Final weeks of alligator season are often the most productive.
After successfully acquiring a coveted Statewide Alligator Harvest Permit, the natural temptation is to hit the water ASAP, snatch rod and floodlight in hand in search of a monster. The 3-month wait from the May lottery is unbearable. Without question, plenty of big gators are tagged during the first four week-long harvest periods stretching from August 15th through September 14th. When thinking about the mayhem of those weeks, holding out until October isn’t the worst idea, though.
Gator hunting in October possesses a stigma of failure. The pressure to perform is unlike other forms of hunting. The tags are hard to draw and expensive. Still, some have a do-or-die mentality about hunting in August or September. In reality, any number of unplanned events derails hunts during a designated hunting period. Fortunately, each year, giants are bagged throughout Florida as the calendar switches to fall and the general season opens. Harvest data support this claim; check it at myfwc.com/wildlifehabitats/wildlife/alligator/harvest/data-search/.
For example, Lake Kissimmee is a popular gator hunting unit between Polk and Osceola counties. In 2018, hunters bagged 281 gators with an average length of approximately 8 feet, 2 inches. Sixty gators were harvested over 10 feet in length. Of those, 21 were killed in October (35%). This includes a 13-foot, 2-inch giant boated on the 23rd, the largest of the season reported on the lake.
The 2018 season wasn’t an anomaly, either. In 2008, 13 of 48 gators over 10 feet were harvested in October (27.1%). And in 2013, 28 of 51 gators in this size range were taken during the month (54.9%). Lake Kissimmee doesn’t maintain a particular distinction in this category. Visit the website and plug in any other hunting unit with a large number of permits, and the results will likely be similar.
Why is this a productive time to hunt? Really, it’s a matter of hunting smarter rather than harder. The beauty of gator hunting October is the relative ease compared to the previous months. For starters, the weather is far more agreeable. Those August hunts are brutally hot and prone to be ruined by thunderstorms.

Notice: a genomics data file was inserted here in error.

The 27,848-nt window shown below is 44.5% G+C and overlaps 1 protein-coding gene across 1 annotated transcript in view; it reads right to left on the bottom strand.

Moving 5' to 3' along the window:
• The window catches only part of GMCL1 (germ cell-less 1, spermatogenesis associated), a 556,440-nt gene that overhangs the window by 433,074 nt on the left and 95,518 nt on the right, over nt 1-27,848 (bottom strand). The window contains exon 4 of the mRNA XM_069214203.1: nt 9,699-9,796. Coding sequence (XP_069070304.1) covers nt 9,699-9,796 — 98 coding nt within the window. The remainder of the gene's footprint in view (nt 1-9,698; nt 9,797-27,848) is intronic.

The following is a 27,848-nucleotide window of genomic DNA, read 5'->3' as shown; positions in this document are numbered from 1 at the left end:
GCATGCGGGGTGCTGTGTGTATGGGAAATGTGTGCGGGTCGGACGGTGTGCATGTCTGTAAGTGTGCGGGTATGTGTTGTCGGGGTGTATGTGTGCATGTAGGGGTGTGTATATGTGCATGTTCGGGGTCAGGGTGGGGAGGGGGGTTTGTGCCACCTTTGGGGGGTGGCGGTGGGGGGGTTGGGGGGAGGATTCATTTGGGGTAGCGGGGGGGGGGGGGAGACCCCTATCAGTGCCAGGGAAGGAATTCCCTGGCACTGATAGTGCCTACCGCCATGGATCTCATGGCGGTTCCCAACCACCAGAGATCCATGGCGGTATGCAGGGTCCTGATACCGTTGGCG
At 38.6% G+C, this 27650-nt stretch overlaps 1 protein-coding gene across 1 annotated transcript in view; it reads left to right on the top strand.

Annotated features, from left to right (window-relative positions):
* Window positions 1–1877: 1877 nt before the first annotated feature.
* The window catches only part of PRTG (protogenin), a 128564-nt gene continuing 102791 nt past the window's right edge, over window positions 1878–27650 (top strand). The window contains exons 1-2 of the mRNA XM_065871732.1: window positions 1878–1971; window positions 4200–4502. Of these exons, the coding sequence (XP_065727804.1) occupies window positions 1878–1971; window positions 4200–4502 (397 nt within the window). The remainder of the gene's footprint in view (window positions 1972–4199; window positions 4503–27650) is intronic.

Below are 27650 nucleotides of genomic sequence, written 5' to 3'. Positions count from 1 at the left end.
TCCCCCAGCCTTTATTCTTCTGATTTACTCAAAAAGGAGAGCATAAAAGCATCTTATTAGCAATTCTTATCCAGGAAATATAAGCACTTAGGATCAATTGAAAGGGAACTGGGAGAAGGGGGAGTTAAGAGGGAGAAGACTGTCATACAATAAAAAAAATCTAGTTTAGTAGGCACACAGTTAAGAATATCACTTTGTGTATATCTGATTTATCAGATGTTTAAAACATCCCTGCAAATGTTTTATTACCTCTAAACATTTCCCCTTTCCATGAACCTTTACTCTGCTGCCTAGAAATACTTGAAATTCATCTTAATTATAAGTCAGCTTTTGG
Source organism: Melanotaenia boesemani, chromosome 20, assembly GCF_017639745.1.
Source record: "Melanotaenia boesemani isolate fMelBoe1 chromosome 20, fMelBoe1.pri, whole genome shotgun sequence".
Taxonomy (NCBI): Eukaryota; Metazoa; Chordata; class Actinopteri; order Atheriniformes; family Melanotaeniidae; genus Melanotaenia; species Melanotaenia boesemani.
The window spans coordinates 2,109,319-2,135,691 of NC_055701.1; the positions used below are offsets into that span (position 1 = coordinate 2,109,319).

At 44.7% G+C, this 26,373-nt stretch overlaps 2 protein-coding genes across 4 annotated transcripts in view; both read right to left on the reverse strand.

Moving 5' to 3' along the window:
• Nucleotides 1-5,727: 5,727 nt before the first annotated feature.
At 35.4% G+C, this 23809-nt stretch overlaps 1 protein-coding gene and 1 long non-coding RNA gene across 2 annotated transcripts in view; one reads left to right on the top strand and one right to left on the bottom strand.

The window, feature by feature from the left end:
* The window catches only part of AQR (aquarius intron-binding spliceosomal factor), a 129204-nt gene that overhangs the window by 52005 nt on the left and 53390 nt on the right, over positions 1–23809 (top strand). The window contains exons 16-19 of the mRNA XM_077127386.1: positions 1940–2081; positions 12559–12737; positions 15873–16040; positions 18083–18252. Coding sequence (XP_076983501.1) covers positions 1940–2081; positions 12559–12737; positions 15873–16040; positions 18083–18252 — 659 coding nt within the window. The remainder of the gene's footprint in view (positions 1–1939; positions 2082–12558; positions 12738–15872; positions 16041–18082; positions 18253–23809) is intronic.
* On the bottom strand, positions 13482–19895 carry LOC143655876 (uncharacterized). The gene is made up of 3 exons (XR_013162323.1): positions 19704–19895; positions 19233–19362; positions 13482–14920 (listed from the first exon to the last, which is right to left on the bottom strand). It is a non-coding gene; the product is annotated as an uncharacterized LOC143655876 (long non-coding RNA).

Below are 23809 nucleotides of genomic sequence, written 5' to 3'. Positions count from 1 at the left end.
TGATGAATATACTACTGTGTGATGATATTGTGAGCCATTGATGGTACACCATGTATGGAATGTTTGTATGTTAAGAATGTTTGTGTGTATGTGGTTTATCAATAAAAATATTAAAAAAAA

October hunting also is more successful as fewer hunters ply the waterways. Gators are responsive to hunting pressure, the older ones especially. After the initial rush of the season, the pressure subsides somewhat. The gators can still be cagey, but your opportunities to shine a big boy greatly improve the further the season advances from Labor Day weekend.
The mistake hunters make is believing that if they don’t tag out during the first few weeks of the season, the action is over. Yes, other outdoor pursuits are in full effect by now. However, those monster gators are still lurking in Florida’s dark waters well into the season. October might be your best chance to intercept a big one. FS
Note: The statewide recreational alligator hunting season runs Aug. 15 – Nov. 1 each year. Within 24 hours of harvesting an alligator and prior to taking it to a processing facility, you must complete an alligator harvest report form either online or a printed hardcopy that can be obtained at MyFWC.com/Alligator. Mail any unused CITES alligator tags by Nov. 15 to:
FWC Alligator Management Program
1239 SW 10th Street
Ocala, FL 34471.
Published Florida Sportsman Magazine October 2019